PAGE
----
Updated 3/30/2020 at 3:09 PM
- Gov. Evers issued a Safer at Home order that prohibits all nonessential travel, with some exceptions as clarified and defined in the order. The order is effective at 8 am on Weds., March 25, 2020 and will remain in effect until 8 am Fri., April 24, 2020, or until a superseding order is issued.
- Understanding Safer at Home Fact Sheet
- Press Release: Governor Evers Releases Safer at Home Order - March 24, 2020
- Safer at Home Order (Emergency Order #12)
- Orden mas Seguro en Casa (Orden de Emergencia #12)
- Safer at Home FAQs
- Preguntas frecuentes de Safer at Home
- Cov Lus Nquag Nug ntawm Nyob Hauv Tsev Rau Kev Nyab Xeeb Dua
- Chippewa County is closed to all nonessential functions. Click here for additional information.
DHS recommends Wisconsin residents cancel or postpone all nonessential travel, including travel within the state. At this time, all international and domestic travel is considered risky, and all individuals who spend time outside of their home or local community have some risk of exposure to COVID-19. If international or domestic travel cannot be avoided, be prepared to remain away for an extended period of time if travel restrictions change or if you become sick. You should also be prepared to self-quarantine at home for 14 days upon your return.
Travel between private homes within the state, including seasonal homes or rental cabins, is strongly discouraged. This is for your safety and wellbeing as well as the safety of our rural counties and tribal communities. Non-essential travel outside your current community may spread COVID-19 to areas with very limited health care infrastructure.
Several counties in Wisconsin have issued travel advisories for seasonal and second homeowners. If you choose to travel to a second home in Wisconsin, you should be prepared to immediately self-quarantine for 14 days. You should bring your own groceries and essentials, as self-quarantine does not permit shopping at local stores for supplies.
“Safer At Home” and travel. On March 24, Governor Evers implemented a “Safer at Home” order for all Wisconsin residents, which will be in effect until at least April 24, 2020. This requires that Wisconsin residents stay at home or their place of residence, unless performing essential activities, such as seeking health care, food, necessary supplies and services, outdoor exercise, certain types of work, and other qualified activities. All travel within Wisconsin is prohibited other than certain essential travel, including:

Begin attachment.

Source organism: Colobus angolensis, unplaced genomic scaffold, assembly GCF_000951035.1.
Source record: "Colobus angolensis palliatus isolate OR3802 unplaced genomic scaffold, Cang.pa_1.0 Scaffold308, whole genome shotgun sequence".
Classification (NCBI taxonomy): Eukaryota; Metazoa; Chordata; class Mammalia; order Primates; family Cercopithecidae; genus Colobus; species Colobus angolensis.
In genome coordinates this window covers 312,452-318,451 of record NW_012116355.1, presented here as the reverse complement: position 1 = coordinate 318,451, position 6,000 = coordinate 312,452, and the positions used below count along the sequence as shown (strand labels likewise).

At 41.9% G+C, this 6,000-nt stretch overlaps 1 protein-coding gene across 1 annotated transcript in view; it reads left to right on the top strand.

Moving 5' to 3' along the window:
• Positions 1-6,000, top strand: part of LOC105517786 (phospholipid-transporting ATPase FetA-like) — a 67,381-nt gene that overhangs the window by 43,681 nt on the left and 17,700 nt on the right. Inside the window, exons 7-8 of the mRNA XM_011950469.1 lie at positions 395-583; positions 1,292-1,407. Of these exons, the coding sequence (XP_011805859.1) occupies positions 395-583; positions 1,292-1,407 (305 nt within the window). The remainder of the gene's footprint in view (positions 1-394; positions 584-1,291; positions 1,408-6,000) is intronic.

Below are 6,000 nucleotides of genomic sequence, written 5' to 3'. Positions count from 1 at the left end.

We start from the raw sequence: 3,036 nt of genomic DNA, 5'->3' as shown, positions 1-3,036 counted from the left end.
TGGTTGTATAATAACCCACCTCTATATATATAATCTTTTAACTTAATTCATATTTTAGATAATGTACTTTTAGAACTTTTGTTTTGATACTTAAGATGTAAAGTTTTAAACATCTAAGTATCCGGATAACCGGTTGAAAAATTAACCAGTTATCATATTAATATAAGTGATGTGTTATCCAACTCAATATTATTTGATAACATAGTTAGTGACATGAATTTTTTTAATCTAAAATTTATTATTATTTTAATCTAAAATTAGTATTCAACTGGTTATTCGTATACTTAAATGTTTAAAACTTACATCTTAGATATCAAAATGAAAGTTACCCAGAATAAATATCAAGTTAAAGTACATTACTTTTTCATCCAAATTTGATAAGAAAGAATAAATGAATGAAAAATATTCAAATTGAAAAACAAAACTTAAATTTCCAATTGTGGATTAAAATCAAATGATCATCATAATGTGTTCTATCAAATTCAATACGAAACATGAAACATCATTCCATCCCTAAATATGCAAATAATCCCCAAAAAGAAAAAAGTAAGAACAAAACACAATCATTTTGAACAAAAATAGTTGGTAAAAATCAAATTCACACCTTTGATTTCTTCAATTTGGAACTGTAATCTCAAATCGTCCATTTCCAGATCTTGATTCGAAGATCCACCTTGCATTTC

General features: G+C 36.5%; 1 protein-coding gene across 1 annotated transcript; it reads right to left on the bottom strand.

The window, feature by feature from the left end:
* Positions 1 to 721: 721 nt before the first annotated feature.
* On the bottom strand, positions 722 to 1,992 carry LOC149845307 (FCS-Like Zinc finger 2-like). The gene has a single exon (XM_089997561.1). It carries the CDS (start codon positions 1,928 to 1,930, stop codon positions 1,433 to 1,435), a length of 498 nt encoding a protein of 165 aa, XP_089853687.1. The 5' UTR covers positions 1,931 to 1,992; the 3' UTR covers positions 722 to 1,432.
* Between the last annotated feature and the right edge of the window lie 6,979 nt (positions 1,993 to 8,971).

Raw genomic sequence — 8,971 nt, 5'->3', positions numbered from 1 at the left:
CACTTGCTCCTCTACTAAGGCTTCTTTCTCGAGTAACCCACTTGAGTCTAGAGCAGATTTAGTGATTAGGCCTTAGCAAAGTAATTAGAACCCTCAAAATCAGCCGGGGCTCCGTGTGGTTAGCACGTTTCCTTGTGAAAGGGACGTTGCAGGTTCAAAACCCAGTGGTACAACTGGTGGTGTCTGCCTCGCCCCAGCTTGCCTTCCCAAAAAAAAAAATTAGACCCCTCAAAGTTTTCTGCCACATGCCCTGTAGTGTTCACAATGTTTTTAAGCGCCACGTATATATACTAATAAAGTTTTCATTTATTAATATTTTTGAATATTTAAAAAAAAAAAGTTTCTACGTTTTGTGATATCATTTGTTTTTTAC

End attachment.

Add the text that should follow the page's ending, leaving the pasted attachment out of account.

- Travel required by law enforcement or court order.
- Travel to return home from outside your home jurisdiction.
- Travel to care for elderly, minors, dependents, persons with disabilities, or other vulnerable populations.
- Travel to or from educational institutions to receive materials for distance learning, meals, or other related services.
- Travel required for non-residents to return to their place of residence outside of Wisconsin.
- Any travel related to perform other approved essential activities, special situations, essential government functions, essential business operations, and minimum basic operations, as described in Gov. Evers’ “Safer At Home” order.
If you are returning from travel. If you traveled anywhere outside of your local community in the past 14 days, you are being asked to stay home and monitor yourself for symptoms for 14 days after you returned. If you were able to practice social distancing during the entire time you were away (for example, you stayed in your car by yourself and kept at least 6 feet distance between yourself and others), you should still monitor your symptoms and practice social distancing.
- Stay home. It is important that you avoid contact with others to avoid spreading the infection to others (this is called “self-quarantine”).
Monitor your symptoms. Check your temperature twice daily, and write down any symptoms you have (this is called ‘self-monitoring”). If you develop symptoms of COVID-19 like fever, cough, shortness of breath, or others and need medical care, call your doctor.
See COVID-19: Monitoring for Illness for more details about self-monitoring and self-quarantine.
Note: Self-quarantine rules may not apply for health care workers and others who perform essential services. Contact Chippewa County Department of Public Health at 715-726-7900 if you have questions about travel-related quarantine guidelines.
Frequently Asked Questions
What is COVID-19?
COVID-19 is a respiratory illness that can spread from person-to-person. The virus that causes COVID-19 is a new form of coronavirus that was first found in people in December 2019.